I have a great playworker friend who says, "We don't go from zero to chainsaw." I think when people see the adventure playgrounds in Europe they say, "Oh my God! We have to install a fire pit and we have to go to Home Depot and buy a bunch of saws so kids can hammer and build stuff!" But what's really happening at the heart of The Land is child-directed play and loose parts. So kids have time, space and stuff. I think the very first baby steps we can do is provide kids with loose parts that are simple, and follow their lead in what they are interested in. At your front yard, your street party at your public playground — bring out cardboard boxes, tape, fabric, just crap from your garage. If you can create a pop-up adventure playground, that is the first step in nurturing a playful, kid-friendly community.

All right, parents, turn your side yard or lot into a mini adventure playground!

It's easier than you think to do! And I think it's important to really follow the child's lead. The biggest thing that has changed about my own behavior after visiting The Land is I bite my tongue a lot more and I keep my hands in my pocket a lot more. I really hold back unless I'm specifically invited into the game or am asked for help.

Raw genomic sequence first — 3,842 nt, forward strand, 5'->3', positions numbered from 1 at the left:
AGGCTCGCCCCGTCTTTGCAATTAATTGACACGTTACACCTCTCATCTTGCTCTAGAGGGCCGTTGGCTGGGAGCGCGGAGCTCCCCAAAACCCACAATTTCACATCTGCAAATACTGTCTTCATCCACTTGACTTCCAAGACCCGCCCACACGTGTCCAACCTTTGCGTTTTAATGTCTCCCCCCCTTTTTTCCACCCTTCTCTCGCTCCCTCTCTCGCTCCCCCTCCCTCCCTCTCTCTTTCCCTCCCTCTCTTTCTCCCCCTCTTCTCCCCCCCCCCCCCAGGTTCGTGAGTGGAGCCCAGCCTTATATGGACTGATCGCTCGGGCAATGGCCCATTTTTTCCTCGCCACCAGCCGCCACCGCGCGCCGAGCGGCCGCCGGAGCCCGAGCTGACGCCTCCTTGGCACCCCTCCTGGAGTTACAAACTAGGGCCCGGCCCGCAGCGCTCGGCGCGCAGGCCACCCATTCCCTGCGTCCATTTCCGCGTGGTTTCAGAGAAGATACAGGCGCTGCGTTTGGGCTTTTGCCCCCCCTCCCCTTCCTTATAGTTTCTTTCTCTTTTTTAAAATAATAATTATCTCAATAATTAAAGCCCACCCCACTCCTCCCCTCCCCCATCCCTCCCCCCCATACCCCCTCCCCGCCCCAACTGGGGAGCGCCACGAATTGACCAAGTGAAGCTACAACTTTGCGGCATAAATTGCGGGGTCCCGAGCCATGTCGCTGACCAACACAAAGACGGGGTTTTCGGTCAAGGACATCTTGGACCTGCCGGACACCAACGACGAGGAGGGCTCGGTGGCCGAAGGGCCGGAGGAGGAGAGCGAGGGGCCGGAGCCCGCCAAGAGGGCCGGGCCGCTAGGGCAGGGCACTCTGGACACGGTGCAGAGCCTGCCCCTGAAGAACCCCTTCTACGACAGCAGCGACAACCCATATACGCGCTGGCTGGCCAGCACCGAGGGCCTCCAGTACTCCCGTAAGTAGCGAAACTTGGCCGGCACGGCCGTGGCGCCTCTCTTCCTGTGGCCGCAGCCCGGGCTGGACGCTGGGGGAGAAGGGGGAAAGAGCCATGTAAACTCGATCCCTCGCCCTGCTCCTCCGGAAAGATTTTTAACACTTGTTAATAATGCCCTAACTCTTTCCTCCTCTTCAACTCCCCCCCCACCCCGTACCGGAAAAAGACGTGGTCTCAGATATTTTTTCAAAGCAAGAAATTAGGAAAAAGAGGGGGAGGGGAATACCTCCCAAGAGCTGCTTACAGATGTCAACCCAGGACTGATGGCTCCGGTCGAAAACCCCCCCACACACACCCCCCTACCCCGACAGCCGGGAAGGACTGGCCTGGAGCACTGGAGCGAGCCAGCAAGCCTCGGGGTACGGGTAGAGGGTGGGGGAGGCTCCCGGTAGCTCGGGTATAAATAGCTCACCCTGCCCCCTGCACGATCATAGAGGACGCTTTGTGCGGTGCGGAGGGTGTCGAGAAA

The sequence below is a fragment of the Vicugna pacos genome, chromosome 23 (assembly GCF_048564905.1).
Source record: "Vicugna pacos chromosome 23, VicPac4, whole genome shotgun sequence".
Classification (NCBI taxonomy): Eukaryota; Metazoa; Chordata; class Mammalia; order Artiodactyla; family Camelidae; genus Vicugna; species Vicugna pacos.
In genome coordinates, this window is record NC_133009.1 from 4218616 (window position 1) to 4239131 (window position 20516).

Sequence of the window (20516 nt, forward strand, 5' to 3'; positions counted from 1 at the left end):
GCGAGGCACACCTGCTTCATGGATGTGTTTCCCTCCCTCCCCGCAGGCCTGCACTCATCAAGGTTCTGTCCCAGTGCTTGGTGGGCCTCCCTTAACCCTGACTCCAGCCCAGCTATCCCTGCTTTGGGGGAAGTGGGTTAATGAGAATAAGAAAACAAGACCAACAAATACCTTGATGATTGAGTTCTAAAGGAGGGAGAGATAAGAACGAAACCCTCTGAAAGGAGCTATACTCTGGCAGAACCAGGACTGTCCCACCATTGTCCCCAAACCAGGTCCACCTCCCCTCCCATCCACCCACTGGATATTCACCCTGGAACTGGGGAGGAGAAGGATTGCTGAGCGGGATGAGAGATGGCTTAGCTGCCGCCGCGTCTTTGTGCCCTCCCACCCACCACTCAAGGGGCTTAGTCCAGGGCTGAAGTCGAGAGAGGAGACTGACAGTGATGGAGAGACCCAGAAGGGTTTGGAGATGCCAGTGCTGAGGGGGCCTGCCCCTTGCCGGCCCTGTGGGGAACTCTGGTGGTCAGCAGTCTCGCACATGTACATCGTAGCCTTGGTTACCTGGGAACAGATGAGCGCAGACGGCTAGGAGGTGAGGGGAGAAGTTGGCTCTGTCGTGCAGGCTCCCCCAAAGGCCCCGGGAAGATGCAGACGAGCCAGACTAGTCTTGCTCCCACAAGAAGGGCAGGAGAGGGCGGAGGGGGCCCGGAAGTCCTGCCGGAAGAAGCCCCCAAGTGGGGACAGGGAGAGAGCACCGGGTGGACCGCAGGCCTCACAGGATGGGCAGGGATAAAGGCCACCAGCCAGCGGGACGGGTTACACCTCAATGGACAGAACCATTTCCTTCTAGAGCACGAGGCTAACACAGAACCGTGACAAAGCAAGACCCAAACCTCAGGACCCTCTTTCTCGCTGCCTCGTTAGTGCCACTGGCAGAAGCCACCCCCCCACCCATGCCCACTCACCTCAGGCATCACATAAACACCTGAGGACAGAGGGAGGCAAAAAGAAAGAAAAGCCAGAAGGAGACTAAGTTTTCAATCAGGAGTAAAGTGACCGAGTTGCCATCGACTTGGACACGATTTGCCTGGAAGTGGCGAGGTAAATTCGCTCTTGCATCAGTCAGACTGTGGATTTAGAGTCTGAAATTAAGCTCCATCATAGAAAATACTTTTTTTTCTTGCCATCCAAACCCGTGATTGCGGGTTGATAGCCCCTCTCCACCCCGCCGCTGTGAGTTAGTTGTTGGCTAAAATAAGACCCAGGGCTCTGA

Davis adds that the group Pop Up Adventure Play offers free resources for parents and educators as well as playwork trainings (not free) for educators and others looking for a deeper dive. The Alliance for Childhood has the Playwork Primer.

Copyright 2021 NPR. To see more, visit https://www.npr.org.

Eric Westervelt is a San Francisco-based correspondent for NPR's National Desk. He has reported on major events for the network from wars and revolutions in the Middle East and North Africa to historic wildfires and terrorist attacks in the U.S.